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Saturday, March 03, 2012

Anglosphere - How's It Looking

  Via Al Fin comes this CityJournal article on the future of the Anglosphere.
A little-noted fact these days is that the Anglosphere is still far and away the world’s largest economic bloc. Overall, it accounts for more than one-quarter of the world’s GDP—more than $18 trillion....Long-run trends in the developing world also point to the expansion of the English language....

Much has been made of the aging of the West, but the English-speaking countries are not graying as rapidly as their historical European rivals are—notably, Germany and Italy—or as Russia and many East Asian countries are. Between 1980 and 2010, the U.S., Canada, and Australia saw big population surges: the U.S.’s expanded by 75 million, to more than 300 million; Canada’s nearly doubled, from 18 million to 34 million; and Australia’s increased from 13 million to 22 million. By contrast, in some European countries, such as Germany, population has remained stagnant, while Russia and Japan have watched their populations begin to shrink.
The U.S. now has 20 people aged 65 or older for every 100 of working age—only a slight change from 1985, when there were 18 for every 100. By 2030, the U.S. will have 33 seniors per 100 working Americans. But consider the numbers elsewhere. In the world’s fourth-largest economy, Germany already has 33 elderly people for every 100 of working age—up from only 21 in 1985. By 2030, this figure will rise to 48, meaning that there will be barely two working Germans per retiree. The numbers are even worse in Japan, which currently has 35 seniors per 100 working-age people, a dramatic change from 1985, when the country had just 15. By 2030, the ratio is expected to rise to 53 per 100.
  Al also compares the oil/gas reserves known in the Anglosphere and finds them a strong base for growth. I comment that the existence of these reseves is the effect not a cause of our advantage
I suspect us sitting on the energy reserves is overstating it. It is because we best combine technological advance with rule of law that these gas reserves have been looked for and therefore found here. It may well be that they are similarly distributed everywhere. It is certainly the case that nuclear power is usable everywhere.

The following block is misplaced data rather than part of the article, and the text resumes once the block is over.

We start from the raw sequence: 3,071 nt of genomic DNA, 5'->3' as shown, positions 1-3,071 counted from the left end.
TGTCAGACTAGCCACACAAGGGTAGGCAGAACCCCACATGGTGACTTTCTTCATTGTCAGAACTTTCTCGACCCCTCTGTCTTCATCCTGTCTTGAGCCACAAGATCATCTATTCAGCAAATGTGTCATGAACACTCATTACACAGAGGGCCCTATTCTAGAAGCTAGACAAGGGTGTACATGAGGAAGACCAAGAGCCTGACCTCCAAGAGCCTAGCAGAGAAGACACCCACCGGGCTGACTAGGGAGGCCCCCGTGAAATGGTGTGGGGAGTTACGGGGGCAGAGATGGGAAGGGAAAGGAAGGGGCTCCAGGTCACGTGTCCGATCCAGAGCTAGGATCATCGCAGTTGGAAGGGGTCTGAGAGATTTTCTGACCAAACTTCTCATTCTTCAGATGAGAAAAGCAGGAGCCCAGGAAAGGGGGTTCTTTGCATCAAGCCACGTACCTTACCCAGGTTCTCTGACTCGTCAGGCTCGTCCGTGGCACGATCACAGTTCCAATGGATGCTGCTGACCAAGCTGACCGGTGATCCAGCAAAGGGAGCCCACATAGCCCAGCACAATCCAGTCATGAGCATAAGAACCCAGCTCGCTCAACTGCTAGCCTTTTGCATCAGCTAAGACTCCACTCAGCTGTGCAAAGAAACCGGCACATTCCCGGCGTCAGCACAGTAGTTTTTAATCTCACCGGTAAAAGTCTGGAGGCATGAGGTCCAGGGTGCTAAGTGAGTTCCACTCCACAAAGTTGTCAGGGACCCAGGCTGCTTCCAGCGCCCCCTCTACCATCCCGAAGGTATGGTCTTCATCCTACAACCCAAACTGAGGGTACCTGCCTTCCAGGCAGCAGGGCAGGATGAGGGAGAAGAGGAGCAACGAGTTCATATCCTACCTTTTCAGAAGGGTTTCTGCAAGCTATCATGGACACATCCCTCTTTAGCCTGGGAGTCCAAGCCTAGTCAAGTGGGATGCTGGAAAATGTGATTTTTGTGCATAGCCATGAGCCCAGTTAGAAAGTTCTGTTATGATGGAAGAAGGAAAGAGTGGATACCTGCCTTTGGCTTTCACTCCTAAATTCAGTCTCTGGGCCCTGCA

The cuturasl achievements of English speaking countries should not be underestimated. It is not unreasonable to suspect that this is because of a cultural tradition imbued with that language.In Malaysia people queue for buses. In neighbouring and historically linked Indonesia it is every passenger for themselves. Malaysia was ruled by Britain and indonesia by the Netherlands.

   A further advantage for the Anglospher is tha, in the age of the internet, we are all connected. China may get some of this critical mass advantage too.

   A downside is that most of the lunacies of the ecofascist movement also first became prominent here. To quote the same source on this massive self inflicted would on our society
All healthy, modern industrial economies require abundant supplies of energy. Any organisation or institution which obstructs the supply of energy to a modern nation is the deadly enemy of that society and those people. Today, the huge, well-funded green-industrial complex is exposing itself as opposed to all reliable and affordable forms of energy. This means that there is a war, of sorts, taking place in modern industrial nations, between the pro-prosperity forces and the energy-starvation force

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